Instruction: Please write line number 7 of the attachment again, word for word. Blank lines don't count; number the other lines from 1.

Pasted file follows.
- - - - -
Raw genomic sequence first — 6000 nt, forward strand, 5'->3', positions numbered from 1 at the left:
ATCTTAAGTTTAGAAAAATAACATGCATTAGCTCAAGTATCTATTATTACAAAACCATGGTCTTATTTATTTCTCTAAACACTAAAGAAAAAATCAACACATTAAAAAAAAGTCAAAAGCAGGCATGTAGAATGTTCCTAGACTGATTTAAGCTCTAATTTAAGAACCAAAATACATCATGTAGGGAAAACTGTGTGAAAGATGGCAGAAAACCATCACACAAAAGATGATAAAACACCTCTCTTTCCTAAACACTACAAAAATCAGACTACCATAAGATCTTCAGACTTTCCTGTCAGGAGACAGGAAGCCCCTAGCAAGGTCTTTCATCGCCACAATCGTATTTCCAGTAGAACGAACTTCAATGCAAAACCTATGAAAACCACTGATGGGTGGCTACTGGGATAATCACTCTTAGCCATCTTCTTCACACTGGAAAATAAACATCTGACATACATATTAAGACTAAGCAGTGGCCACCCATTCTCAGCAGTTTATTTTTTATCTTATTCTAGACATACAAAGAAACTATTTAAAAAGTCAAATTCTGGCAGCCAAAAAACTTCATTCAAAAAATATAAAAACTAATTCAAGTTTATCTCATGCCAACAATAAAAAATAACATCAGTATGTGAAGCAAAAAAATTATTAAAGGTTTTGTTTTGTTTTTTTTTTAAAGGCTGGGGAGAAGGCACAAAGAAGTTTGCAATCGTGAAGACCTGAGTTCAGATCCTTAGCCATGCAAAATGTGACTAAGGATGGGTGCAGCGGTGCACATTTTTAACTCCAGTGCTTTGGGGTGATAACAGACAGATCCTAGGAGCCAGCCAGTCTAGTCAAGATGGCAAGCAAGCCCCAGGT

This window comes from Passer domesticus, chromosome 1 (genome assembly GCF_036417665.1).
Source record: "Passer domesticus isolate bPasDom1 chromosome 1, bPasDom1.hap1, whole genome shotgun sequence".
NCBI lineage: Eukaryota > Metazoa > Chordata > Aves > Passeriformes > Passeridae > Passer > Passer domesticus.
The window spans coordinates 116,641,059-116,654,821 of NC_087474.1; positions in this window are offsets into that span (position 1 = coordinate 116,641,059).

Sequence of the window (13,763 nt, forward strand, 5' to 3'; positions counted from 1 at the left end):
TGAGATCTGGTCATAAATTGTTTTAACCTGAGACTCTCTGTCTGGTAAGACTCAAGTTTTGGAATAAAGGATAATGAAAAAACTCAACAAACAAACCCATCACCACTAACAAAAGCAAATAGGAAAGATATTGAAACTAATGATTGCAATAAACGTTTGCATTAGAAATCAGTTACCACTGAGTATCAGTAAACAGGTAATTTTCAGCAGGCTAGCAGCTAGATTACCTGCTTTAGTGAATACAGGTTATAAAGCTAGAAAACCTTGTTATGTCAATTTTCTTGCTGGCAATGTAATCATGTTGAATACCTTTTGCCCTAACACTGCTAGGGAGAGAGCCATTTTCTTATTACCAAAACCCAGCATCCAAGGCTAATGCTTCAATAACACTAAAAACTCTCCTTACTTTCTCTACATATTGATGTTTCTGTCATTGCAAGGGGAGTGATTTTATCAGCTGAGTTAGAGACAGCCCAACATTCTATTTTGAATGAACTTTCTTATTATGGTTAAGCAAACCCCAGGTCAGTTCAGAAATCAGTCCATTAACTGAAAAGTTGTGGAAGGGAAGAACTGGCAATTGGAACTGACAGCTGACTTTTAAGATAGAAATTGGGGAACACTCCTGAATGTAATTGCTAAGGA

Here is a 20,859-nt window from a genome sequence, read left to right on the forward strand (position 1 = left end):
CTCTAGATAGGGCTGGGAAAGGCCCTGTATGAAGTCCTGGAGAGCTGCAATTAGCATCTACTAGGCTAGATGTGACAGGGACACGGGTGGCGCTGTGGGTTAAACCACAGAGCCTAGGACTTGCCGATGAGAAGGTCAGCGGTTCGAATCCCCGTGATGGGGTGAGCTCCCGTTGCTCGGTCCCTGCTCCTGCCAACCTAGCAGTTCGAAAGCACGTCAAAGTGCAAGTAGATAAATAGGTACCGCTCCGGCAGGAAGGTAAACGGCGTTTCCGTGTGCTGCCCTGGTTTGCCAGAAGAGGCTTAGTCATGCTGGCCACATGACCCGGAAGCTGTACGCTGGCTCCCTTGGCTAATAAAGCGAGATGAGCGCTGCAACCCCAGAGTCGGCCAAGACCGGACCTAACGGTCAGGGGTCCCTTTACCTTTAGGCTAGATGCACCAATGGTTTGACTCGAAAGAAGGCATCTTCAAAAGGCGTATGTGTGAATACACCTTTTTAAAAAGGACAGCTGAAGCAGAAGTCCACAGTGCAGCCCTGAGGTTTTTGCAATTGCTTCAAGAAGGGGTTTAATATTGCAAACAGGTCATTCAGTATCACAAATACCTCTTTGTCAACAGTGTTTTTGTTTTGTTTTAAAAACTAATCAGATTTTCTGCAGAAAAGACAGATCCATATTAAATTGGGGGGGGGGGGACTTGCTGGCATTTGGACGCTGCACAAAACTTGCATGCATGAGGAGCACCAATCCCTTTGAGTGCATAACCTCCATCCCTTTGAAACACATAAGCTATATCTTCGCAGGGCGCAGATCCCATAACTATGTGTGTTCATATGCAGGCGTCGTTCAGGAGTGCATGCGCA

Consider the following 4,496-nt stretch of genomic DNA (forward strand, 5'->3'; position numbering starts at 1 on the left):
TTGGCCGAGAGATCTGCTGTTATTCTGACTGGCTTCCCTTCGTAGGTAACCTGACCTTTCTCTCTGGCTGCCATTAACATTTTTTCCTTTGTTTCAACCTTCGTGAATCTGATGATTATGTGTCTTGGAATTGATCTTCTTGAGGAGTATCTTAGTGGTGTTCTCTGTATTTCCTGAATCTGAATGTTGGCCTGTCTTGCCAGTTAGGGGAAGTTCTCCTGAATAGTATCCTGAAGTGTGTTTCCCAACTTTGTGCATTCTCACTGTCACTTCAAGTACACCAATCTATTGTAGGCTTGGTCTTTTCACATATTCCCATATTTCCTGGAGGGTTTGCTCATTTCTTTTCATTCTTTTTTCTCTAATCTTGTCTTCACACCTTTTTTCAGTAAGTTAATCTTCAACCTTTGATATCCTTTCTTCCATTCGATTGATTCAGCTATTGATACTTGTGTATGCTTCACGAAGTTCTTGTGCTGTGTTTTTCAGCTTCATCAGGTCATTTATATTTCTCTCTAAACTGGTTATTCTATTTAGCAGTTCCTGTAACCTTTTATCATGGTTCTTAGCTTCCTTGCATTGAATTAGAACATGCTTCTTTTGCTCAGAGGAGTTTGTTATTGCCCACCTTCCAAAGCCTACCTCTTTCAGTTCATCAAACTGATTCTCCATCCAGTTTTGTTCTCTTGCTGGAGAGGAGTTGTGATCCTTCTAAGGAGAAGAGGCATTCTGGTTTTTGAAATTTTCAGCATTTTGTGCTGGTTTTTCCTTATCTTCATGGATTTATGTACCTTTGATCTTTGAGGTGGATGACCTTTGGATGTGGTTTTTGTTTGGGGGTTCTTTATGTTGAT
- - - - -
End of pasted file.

Sequence of the window (13,763 nt, forward strand, 5' to 3'; positions counted from 1 at the left end):